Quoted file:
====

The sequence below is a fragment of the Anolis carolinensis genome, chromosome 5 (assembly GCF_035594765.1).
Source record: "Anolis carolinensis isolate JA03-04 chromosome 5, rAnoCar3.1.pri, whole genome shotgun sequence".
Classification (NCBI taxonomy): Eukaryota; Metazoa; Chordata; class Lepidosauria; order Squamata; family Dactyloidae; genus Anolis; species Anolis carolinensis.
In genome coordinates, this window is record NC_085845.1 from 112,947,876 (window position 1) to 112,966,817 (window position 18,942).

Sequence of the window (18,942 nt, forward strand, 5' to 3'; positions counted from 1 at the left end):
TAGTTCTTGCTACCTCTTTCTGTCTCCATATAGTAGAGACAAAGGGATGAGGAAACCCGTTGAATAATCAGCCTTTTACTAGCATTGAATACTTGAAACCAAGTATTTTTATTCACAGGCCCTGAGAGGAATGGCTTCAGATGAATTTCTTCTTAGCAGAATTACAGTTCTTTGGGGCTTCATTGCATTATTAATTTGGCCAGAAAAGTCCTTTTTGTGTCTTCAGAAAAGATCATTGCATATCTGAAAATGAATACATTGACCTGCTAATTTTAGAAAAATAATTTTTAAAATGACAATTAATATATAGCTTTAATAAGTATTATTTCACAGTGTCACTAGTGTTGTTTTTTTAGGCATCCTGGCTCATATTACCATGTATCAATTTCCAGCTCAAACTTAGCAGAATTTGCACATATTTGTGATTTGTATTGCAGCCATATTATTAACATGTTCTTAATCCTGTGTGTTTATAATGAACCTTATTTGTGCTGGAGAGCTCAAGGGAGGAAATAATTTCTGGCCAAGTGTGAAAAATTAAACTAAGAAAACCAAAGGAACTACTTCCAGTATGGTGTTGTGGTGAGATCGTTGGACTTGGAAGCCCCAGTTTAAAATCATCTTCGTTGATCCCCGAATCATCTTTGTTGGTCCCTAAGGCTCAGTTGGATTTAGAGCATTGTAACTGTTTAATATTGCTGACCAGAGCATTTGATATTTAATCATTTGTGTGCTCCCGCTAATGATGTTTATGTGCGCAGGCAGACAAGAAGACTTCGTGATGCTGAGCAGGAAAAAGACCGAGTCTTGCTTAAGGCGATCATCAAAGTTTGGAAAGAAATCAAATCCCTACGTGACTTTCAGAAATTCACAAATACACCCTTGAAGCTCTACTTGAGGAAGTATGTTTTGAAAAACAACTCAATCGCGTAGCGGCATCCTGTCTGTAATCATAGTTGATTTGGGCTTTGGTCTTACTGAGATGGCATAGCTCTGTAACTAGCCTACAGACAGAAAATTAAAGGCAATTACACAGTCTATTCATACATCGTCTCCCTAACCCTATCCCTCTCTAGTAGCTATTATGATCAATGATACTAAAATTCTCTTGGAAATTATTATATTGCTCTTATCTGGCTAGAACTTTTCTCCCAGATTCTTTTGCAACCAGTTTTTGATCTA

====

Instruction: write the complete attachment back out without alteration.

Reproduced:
The sequence below is a fragment of the Anolis carolinensis genome, chromosome 5 (assembly GCF_035594765.1).
Source record: "Anolis carolinensis isolate JA03-04 chromosome 5, rAnoCar3.1.pri, whole genome shotgun sequence".
Classification (NCBI taxonomy): Eukaryota; Metazoa; Chordata; class Lepidosauria; order Squamata; family Dactyloidae; genus Anolis; species Anolis carolinensis.
In genome coordinates, this window is record NC_085845.1 from 112,947,876 (window position 1) to 112,966,817 (window position 18,942).

Sequence of the window (18,942 nt, forward strand, 5' to 3'; positions counted from 1 at the left end):
TAGTTCTTGCTACCTCTTTCTGTCTCCATATAGTAGAGACAAAGGGATGAGGAAACCCGTTGAATAATCAGCCTTTTACTAGCATTGAATACTTGAAACCAAGTATTTTTATTCACAGGCCCTGAGAGGAATGGCTTCAGATGAATTTCTTCTTAGCAGAATTACAGTTCTTTGGGGCTTCATTGCATTATTAATTTGGCCAGAAAAGTCCTTTTTGTGTCTTCAGAAAAGATCATTGCATATCTGAAAATGAATACATTGACCTGCTAATTTTAGAAAAATAATTTTTAAAATGACAATTAATATATAGCTTTAATAAGTATTATTTCACAGTGTCACTAGTGTTGTTTTTTTAGGCATCCTGGCTCATATTACCATGTATCAATTTCCAGCTCAAACTTAGCAGAATTTGCACATATTTGTGATTTGTATTGCAGCCATATTATTAACATGTTCTTAATCCTGTGTGTTTATAATGAACCTTATTTGTGCTGGAGAGCTCAAGGGAGGAAATAATTTCTGGCCAAGTGTGAAAAATTAAACTAAGAAAACCAAAGGAACTACTTCCAGTATGGTGTTGTGGTGAGATCGTTGGACTTGGAAGCCCCAGTTTAAAATCATCTTCGTTGATCCCCGAATCATCTTTGTTGGTCCCTAAGGCTCAGTTGGATTTAGAGCATTGTAACTGTTTAATATTGCTGACCAGAGCATTTGATATTTAATCATTTGTGTGCTCCCGCTAATGATGTTTATGTGCGCAGGCAGACAAGAAGACTTCGTGATGCTGAGCAGGAAAAAGACCGAGTCTTGCTTAAGGCGATCATCAAAGTTTGGAAAGAAATCAAATCCCTACGTGACTTTCAGAAATTCACAAATACACCCTTGAAGCTCTACTTGAGGAAGTATGTTTTGAAAAACAACTCAATCGCGTAGCGGCATCCTGTCTGTAATCATAGTTGATTTGGGCTTTGGTCTTACTGAGATGGCATAGCTCTGTAACTAGCCTACAGACAGAAAATTAAAGGCAATTACACAGTCTATTCATACATCGTCTCCCTAACCCTATCCCTCTCTAGTAGCTATTATGATCAATGATACTAAAATTCTCTTGGAAATTATTATATTGCTCTTATCTGGCTAGAACTTTTCTCCCAGATTCTTTTGCAACCAGTTTTTGATCTA